All babies have a routine check within the first couple of days of birth by the hospital doctors (or, in the case of a home delivery, by the GP). In addition, they are seen at 8 weeks of age by the GP for a second general examination, before they have their first immunisations.
New-born babies are checked by the midwife during their first 2 weeks of life, and after this the health visitors continue monitoring the baby’s development and providing support to the family.
Children’s Health Checks
The doctors and health visitors run a programme of regular developmental assessments on all under-fives (the over-fives are monitored by the School Health Service). Your child’s Health Record (the Red Book) has full details on these checks.
We encourage all children and young people to complete a full course of immunisation. The first immunisations start when your baby is 8 weeks old. Normally, Appointments for Childhood Immunisations are sent out automatically by the local Primary Care Trust, and the vaccines are administered by our practice nurses. You will also be invited to attend to have your child vaccinated once children start school.
Serious diseases that could be fatal or disabling in various ways have disappeared from our country and to a large extent this is due to the immunisation programme.
Many people alive now will not have had any experience of these diseases, and it is easy to forget what life used to be like when children were dying of diphtheria or were paralysed by polio.
Your GP’s surgery, local health centre, or baby clinic will send you an appointment when your baby’s vaccination is due. It is important that your baby has their vaccinations as near to two, three and four months of age as possible, to keep the risk of them catching these diseases as low as possible. Premature babies should also be vaccinated from two months after birth, regardless of how premature they were.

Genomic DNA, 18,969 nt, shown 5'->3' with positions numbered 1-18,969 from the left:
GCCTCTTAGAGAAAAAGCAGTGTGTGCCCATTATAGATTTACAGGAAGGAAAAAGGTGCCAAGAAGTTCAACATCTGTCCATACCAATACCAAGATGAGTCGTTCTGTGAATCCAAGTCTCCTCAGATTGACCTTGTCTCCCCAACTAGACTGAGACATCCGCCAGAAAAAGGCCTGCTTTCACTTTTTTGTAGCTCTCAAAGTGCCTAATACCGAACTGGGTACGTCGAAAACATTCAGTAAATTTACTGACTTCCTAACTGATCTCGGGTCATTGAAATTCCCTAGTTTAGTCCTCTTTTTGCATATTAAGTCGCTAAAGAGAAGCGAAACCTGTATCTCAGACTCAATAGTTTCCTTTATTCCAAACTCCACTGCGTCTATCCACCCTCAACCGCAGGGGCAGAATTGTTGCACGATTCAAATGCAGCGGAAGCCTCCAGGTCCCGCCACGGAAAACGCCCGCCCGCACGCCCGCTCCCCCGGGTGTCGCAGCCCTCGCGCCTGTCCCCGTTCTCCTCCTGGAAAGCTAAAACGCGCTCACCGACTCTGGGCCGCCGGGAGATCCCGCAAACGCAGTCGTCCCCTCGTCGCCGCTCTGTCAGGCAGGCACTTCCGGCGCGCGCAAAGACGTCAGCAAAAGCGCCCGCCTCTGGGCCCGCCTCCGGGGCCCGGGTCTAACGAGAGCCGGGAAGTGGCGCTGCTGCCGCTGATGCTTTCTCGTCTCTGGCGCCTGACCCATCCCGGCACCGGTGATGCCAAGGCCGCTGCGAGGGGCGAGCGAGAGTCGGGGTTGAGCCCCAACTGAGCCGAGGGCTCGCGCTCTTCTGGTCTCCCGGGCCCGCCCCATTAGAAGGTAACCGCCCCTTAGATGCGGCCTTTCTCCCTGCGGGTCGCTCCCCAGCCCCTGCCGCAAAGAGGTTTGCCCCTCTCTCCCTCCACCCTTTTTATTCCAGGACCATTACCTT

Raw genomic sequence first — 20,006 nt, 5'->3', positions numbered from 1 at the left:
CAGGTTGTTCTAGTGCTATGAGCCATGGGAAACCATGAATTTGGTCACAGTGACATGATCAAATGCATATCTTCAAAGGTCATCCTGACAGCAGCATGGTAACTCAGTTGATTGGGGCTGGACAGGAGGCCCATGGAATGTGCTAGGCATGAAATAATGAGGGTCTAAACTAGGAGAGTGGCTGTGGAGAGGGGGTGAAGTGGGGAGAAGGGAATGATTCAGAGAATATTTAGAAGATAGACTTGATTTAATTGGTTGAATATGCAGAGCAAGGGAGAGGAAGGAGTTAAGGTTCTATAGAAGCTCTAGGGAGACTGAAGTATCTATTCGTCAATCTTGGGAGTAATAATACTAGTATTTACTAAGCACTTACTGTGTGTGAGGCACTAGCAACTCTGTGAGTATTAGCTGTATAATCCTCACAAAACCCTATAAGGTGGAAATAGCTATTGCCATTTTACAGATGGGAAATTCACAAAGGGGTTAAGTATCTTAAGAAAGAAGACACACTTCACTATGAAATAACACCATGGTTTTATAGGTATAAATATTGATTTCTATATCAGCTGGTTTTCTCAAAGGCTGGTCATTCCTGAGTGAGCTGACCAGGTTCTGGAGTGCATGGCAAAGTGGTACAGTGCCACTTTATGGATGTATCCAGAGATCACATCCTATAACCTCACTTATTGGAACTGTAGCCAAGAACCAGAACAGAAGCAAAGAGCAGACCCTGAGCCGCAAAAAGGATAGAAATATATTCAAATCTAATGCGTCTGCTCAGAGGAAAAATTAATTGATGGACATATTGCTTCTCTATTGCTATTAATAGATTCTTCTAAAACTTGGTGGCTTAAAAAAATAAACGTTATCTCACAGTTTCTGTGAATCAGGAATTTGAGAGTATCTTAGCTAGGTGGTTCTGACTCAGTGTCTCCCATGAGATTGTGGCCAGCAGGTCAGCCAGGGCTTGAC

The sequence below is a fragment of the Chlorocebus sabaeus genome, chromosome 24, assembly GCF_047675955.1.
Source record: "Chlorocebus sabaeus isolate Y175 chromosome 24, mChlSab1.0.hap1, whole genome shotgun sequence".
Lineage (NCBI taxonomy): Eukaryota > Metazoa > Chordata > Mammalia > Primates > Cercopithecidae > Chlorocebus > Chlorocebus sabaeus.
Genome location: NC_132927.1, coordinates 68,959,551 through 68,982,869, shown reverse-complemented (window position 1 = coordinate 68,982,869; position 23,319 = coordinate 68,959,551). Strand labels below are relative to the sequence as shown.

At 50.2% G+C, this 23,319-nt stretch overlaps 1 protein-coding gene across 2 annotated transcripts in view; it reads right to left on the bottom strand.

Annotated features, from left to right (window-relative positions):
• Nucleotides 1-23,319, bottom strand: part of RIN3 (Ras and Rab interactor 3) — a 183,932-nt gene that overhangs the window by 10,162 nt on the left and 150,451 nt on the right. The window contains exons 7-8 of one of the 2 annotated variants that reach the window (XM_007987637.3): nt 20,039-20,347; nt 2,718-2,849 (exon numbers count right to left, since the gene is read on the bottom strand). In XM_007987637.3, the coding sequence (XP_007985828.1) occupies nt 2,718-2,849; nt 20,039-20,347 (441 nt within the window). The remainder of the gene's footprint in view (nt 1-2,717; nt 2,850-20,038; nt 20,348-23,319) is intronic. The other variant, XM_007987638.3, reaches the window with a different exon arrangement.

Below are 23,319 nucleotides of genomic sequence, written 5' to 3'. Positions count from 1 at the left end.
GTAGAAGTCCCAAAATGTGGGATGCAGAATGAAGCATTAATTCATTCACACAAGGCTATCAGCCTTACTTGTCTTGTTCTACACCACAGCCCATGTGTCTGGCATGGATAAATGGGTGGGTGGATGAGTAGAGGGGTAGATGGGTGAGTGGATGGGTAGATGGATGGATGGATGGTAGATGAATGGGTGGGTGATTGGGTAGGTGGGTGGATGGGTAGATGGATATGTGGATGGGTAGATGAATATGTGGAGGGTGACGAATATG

Health record book
Your child’s health record book forms the only complete record of their childhood vaccinations.
It’s not just children that need immunisations, adults need to keep theirs up to date as well.
The following are common immunisations that adults should consider. Everybody needs to make sure they keep their tetanus up to date, and certain groups of people need some of the others as well.
We offer the full range of travel vaccinations, including Yellow Fever, and our nursing staff are always happy to advise on the requirements for your trip. They will also advise on malaria prevention, and other health issues which may be relevant to your journey.
Please note that you should attend for travel vaccinations at least 8 weeks in advance for immunity to develop.
Some vaccinations will require boosters before you travel, so please always consult the nurse at the earliest opportunity after you have planned your journey.
We offer the full range of contraceptive methods, including contraceptive injections, the ‘pill’ (combined oral contraceptive), the ‘mini-pill’ (progesterone-only oral contraceptive), coils (including the new hormonal coil, or intra-uterine system), emergency contraception, barrier methods and advice/referral for sterilisation.
We are also very happy to provide contraceptive services and advice to teenagers.
The same rules of confidentiality apply to teenagers, as with adults – in other words, if a you wish a medical consultation to be secret from your parents, the doctor or nurse has to respect this wish.
Also, you do not have to tell the reception staff why you wish to see us.